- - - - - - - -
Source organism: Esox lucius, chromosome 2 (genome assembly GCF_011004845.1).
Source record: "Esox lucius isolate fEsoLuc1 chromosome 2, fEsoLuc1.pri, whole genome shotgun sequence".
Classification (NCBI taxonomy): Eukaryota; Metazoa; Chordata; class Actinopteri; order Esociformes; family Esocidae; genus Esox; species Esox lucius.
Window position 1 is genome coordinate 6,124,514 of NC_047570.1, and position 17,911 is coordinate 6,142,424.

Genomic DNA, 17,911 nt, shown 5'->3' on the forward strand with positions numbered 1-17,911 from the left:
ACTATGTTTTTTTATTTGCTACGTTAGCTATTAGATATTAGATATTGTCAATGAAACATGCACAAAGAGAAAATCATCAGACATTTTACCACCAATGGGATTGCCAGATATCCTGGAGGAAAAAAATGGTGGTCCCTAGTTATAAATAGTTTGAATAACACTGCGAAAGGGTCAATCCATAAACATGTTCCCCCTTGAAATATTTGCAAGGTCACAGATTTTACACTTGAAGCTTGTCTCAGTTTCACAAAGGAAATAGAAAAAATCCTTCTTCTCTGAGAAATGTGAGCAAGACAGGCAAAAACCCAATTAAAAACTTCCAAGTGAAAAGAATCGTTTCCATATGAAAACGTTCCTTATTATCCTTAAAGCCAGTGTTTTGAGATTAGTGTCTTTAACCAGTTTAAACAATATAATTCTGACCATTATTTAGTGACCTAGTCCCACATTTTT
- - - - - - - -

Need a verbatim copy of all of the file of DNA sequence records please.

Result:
Source organism: Esox lucius, chromosome 2 (genome assembly GCF_011004845.1).
Source record: "Esox lucius isolate fEsoLuc1 chromosome 2, fEsoLuc1.pri, whole genome shotgun sequence".
Classification (NCBI taxonomy): Eukaryota; Metazoa; Chordata; class Actinopteri; order Esociformes; family Esocidae; genus Esox; species Esox lucius.
Window position 1 is genome coordinate 6,124,514 of NC_047570.1, and position 17,911 is coordinate 6,142,424.

Genomic DNA, 17,911 nt, shown 5'->3' on the forward strand with positions numbered 1-17,911 from the left:
ACTATGTTTTTTTATTTGCTACGTTAGCTATTAGATATTAGATATTGTCAATGAAACATGCACAAAGAGAAAATCATCAGACATTTTACCACCAATGGGATTGCCAGATATCCTGGAGGAAAAAAATGGTGGTCCCTAGTTATAAATAGTTTGAATAACACTGCGAAAGGGTCAATCCATAAACATGTTCCCCCTTGAAATATTTGCAAGGTCACAGATTTTACACTTGAAGCTTGTCTCAGTTTCACAAAGGAAATAGAAAAAATCCTTCTTCTCTGAGAAATGTGAGCAAGACAGGCAAAAACCCAATTAAAAACTTCCAAGTGAAAAGAATCGTTTCCATATGAAAACGTTCCTTATTATCCTTAAAGCCAGTGTTTTGAGATTAGTGTCTTTAACCAGTTTAAACAATATAATTCTGACCATTATTTAGTGACCTAGTCCCACATTTTT